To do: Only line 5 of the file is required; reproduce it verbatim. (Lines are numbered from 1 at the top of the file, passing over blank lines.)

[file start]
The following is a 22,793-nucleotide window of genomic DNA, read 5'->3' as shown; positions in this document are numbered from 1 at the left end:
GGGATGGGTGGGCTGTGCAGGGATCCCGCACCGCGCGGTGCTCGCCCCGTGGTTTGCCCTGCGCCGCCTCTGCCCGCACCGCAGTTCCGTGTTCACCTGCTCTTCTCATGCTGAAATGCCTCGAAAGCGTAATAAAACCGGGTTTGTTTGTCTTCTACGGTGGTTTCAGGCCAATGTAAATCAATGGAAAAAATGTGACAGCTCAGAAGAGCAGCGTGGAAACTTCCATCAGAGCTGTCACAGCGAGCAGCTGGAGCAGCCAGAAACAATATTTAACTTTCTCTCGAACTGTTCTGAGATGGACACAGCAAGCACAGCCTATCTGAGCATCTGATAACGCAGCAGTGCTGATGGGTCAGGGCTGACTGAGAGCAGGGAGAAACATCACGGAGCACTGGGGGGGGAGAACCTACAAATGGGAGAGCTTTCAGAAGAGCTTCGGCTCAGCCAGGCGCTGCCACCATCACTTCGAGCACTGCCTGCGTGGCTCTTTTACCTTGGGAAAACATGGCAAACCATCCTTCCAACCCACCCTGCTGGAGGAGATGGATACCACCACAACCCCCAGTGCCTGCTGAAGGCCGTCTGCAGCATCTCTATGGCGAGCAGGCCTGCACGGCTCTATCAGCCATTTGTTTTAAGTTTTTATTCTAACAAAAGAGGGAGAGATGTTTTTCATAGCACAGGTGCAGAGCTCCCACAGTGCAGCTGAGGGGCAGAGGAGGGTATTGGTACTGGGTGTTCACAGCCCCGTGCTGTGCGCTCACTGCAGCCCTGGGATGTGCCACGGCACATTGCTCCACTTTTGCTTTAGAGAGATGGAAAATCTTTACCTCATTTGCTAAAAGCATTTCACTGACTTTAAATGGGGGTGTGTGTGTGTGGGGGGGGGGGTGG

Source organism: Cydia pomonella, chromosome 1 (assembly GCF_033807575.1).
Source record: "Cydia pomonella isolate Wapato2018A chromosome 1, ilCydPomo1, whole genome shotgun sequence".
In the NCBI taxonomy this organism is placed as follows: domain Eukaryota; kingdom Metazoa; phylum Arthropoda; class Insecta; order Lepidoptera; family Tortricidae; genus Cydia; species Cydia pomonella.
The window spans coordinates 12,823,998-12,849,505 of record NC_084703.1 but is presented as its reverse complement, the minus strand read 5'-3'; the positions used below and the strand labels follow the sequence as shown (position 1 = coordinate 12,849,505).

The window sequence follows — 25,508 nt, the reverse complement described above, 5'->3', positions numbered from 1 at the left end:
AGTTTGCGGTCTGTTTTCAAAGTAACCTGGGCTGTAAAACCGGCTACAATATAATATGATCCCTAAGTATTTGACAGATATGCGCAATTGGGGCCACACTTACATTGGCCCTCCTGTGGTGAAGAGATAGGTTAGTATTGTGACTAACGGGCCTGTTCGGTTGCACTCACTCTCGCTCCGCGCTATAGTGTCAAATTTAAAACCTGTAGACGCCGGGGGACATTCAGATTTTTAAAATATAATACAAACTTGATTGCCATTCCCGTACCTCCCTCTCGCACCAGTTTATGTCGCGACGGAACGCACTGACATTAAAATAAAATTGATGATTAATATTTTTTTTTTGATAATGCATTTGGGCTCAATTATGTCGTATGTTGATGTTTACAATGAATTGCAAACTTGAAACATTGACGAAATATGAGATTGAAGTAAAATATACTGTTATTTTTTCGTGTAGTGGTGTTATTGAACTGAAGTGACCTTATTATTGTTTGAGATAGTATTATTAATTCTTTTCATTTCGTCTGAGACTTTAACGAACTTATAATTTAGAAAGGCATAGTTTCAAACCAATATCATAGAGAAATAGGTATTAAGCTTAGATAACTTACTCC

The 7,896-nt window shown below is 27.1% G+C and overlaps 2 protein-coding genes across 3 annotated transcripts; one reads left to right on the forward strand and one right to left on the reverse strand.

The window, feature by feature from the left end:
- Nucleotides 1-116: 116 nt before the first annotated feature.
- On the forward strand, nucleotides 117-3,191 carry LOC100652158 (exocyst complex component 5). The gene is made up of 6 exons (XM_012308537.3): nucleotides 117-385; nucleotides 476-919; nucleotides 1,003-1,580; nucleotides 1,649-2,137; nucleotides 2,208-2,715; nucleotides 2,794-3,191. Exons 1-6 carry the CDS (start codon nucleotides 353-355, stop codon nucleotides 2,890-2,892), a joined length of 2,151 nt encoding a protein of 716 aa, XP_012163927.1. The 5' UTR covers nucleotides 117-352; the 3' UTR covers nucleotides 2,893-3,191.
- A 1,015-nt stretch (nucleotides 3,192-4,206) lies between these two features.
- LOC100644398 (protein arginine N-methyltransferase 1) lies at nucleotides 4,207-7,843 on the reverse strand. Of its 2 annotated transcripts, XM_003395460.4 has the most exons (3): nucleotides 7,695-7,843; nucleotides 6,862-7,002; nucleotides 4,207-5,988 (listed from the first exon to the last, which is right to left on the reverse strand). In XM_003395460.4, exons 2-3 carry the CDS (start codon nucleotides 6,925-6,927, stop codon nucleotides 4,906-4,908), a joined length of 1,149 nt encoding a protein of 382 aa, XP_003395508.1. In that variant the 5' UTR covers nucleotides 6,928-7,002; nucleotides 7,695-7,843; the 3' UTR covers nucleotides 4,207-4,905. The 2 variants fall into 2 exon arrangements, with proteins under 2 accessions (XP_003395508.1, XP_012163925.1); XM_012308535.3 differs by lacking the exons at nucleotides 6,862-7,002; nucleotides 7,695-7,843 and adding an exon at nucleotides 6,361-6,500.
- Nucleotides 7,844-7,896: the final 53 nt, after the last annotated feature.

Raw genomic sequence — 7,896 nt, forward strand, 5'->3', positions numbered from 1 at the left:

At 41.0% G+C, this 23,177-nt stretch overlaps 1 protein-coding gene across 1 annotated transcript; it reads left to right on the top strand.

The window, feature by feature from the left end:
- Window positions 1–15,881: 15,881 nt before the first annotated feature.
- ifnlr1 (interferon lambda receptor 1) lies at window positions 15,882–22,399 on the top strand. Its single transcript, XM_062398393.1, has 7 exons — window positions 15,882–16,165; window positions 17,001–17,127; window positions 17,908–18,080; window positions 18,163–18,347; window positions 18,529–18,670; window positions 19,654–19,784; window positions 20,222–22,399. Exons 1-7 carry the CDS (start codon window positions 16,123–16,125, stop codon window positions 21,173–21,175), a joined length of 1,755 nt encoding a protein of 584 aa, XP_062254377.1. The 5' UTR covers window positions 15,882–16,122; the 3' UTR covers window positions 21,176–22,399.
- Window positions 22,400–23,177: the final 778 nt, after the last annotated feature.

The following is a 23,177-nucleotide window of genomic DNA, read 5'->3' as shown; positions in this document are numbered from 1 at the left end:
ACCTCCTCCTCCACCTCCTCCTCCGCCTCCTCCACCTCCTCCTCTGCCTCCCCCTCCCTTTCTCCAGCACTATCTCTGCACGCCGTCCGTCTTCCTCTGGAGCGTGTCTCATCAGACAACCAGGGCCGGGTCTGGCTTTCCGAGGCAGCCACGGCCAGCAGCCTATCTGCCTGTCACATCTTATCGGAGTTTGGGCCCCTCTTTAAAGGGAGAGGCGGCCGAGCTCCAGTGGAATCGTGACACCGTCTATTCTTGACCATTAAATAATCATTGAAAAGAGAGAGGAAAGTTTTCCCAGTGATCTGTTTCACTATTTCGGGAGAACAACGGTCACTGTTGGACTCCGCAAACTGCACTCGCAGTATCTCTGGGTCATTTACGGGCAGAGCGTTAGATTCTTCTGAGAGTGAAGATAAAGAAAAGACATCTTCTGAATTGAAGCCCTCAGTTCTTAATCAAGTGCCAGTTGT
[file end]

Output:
In the NCBI taxonomy this organism is placed as follows: domain Eukaryota; kingdom Metazoa; phylum Arthropoda; class Insecta; order Lepidoptera; family Tortricidae; genus Cydia; species Cydia pomonella.